Clinicians need to be aware of developmental stages and influences, such as emotional intelligence in order to effectively intervene for the patient, especially if significant unconscious communication mechanisms are in place[15]. Given B.A.’s familial discord, it was not difficult to see that when B.A. acted out or displayed other defence mechanisms, including his frequent lying, issues of transference were part of the therapeutic process.

Transference

The defence maturity model postulated by Vaillant[16] believes that defence projection is the result of unacceptable feelings or relations with another that are displaced and redirected away from one person and directed at a less-cared-for-person, often a therapist. For those patients experiencing unconscious emotions, many times patients will shift their unconscious feelings towards another person instead of dealing with them personally[17]. B.A. appears to be transferring and projecting his own unresolved parental/authoritarian conflicts on his therapist and although he displays occasional glimmers of wanting to please and receive the favour of his therapist and gain a feeling of security, the security he used to feel with his parents before the familial discord.

Countertransference

Haarhoff[18] tells us that for the therapist, an awareness of countertransference, whereby the therapist unconsciously projects their own unresolved conflicts on the patient can have negative repercussions and consequences if the therapist ignores “or fails to understand his or her own emotional reactions” including the inability to set limits with a patient, feel inhibited to discuss various topics and other manifestations of avoidant behaviour. As a therapist, issues of countertransference are also paramount in B.A.’s therapy, as feeling of anger at being lied to or suspecting that B.A. is lying during therapy sessions creates feelings of wasted time when time in for sessions is limited and B.A. avoids various topics and time management is one of the personal stressors this writer experiences. Awareness of countertransference creates boundary issues with a therapist[19]. In particular with B.A., it appears that a more demanding and controlling nature seems to overshadow the therapeutic process.

Conclusion

The use of defence mechanisms in the therapeutic environment is important to identify, as, according to Reisner[20] different types of neuroses are associated with different types of defence mechanisms. For example, those who are high in hysterical identifiers are more likely to employ repression as a defence mechanism where those who are obsessive compulsive, considered sensitizers, are hypervigilant to any kind of threatening stimuli[21].

Feldman and Steiner[22] believe that the more a therapist knows about defence mechanisms, particularly those who deal with children and adolescents, that knowledge can be used to predict levels of pathology among their patients. Aalto-Setala et al. [23] tell us that unconscious behaviours, such as communication and defence mechanisms are associated with an effort by the patient to manage their conflict. In particular, researchers found that the greater levels of immature defence mechanism use by adolescents “is associated with the onset of mood disorders in adults[24].” Successful therapeutic intervention must assess both conscious and unconscious communication in the patient and therapist.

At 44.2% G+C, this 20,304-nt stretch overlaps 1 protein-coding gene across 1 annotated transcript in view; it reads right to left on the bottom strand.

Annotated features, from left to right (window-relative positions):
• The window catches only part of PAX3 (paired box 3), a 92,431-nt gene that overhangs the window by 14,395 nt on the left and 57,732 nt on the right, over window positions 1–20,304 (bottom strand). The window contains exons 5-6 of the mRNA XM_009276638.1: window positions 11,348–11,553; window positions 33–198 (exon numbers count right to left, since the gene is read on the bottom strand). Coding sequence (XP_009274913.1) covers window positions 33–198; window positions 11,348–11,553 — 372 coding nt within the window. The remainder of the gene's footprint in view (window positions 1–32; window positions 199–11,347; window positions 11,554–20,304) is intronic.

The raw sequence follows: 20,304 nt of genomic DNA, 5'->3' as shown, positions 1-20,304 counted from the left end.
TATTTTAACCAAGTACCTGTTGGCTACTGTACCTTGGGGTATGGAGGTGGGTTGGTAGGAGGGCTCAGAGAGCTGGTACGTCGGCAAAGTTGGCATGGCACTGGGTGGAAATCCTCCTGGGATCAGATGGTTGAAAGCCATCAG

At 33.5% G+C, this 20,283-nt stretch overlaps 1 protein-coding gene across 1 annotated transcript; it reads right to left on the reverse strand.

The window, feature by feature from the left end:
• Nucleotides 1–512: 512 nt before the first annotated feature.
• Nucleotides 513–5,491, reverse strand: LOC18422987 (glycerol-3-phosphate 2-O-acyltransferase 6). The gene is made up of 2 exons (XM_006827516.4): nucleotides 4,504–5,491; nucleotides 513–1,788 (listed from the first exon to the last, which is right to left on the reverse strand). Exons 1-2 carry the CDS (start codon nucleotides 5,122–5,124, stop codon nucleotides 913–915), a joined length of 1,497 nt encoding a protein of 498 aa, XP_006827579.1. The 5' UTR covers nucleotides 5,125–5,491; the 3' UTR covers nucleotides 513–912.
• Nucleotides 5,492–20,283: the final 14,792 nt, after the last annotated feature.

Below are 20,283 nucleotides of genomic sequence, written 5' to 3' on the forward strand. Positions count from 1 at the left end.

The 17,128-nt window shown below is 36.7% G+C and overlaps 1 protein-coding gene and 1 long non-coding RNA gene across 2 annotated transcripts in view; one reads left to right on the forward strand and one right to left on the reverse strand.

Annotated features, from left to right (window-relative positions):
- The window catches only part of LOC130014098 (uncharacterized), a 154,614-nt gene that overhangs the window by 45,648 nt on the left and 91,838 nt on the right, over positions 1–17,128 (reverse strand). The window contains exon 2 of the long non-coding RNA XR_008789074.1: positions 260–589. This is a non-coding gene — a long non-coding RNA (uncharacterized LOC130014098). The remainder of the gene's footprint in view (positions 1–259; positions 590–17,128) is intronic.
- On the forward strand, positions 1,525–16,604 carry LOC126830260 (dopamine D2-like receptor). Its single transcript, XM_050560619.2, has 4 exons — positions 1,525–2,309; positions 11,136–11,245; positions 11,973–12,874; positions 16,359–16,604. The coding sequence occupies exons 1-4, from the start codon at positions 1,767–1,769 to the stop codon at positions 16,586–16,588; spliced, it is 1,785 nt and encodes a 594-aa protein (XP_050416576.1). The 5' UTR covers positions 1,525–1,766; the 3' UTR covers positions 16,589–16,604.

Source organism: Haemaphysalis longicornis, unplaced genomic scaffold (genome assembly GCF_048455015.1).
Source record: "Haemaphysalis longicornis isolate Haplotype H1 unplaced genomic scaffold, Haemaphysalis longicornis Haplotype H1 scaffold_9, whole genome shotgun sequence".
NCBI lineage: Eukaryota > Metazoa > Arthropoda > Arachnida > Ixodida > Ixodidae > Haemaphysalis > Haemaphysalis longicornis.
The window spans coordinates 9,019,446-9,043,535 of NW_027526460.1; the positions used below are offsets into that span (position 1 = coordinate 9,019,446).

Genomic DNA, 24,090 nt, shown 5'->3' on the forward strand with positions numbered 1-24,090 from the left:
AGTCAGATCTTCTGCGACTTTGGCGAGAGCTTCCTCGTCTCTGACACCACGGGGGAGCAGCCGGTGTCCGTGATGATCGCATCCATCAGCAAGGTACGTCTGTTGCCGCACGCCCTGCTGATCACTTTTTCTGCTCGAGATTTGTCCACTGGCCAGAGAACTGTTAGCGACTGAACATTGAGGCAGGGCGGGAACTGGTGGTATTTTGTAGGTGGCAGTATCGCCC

Bibliography

Aalto-Setala, Terhi, Lonnqvist, Jouko, Poikolainen, Kari and Tuulio-Henriksson, Annamari. Psychological Defence Styles in Late Adolescence and Young Adulthood: A Follow-up Study. Journal of the American Academy of Child and Adolescent Psychiatry. 1997.

Araujo, Katy B., Feldman, S. Shirley and Steiner, Hans. Defense Mechanisms in Adolescents as a Function of Age, Sex, and Mental Health Status. Journal of the American Academy of Child and Adolescent Psychiatry. 1996.

Cashwell, Craig S., Schweiger, Wendi K. and Watts, Randolph H., Jr. Fostering Intrinsic motivation in Children: A Humanistic Counseling Process. Journal of Humanistic Counseling, Education and Development. 2004.

Clark, Arthur J. Scapegoating: Dynamics and Interventions in Group Counseling. Journal of Counseling and Development. 2002.

Elaad, Eitan. Detection of Deception: A Transactional Analysis Perspective. The Journal of Psychology. 1993.

Feldman, S. Shirley and Steiner, Hans. Two Approaches to the Measurement of Adaptive Style: Comparison of Normal, Psychosomatically Ill, and Delinquent Adolescents. Journal of American Academy of Child and Adolescent Psychiatry. 1995.

Frayn, Douglas H. Unconscious Communication and its Relational Manifestations in the Analytic Process. Canadian Journal of Psychoanalysis. 1998.

Haarhoff, Beverly A. The Importance of Identifying and Understanding Therapist Schema in Cognitive Therapy Training and Supervision. New Zealand Journal of Psychology. 2006.

Jones, Alun C. Transference and Countertransference. Perspectives in Psychiatric Care. 2004.

Murray, Robert J. The Therapeutic Use of Forgiveness in Healing Intergenerational Pain. Counseling and Values. 2002.

O’Reilly-Knapp, Marye and Erskine Richard G. Core Concepts of an Integrative Transactional Analysis. Transactional Analysis Journal. 2003.

Pellitteri, John. The Relationship between Emotional Intelligence and Ego Defense Mechanisms. The Journal of Psychology. 2002.

Pires dos Santos, Manuel J. Countertransference in Psychotherapy and Psychiatry Today. Presented at the XXII Brazilian Congress of Psychiatry, Salvador B. A., Brazil. October 2004.

Reisner, Andrew D. Repressed Memories: True and False. The Psychological Record. 1996.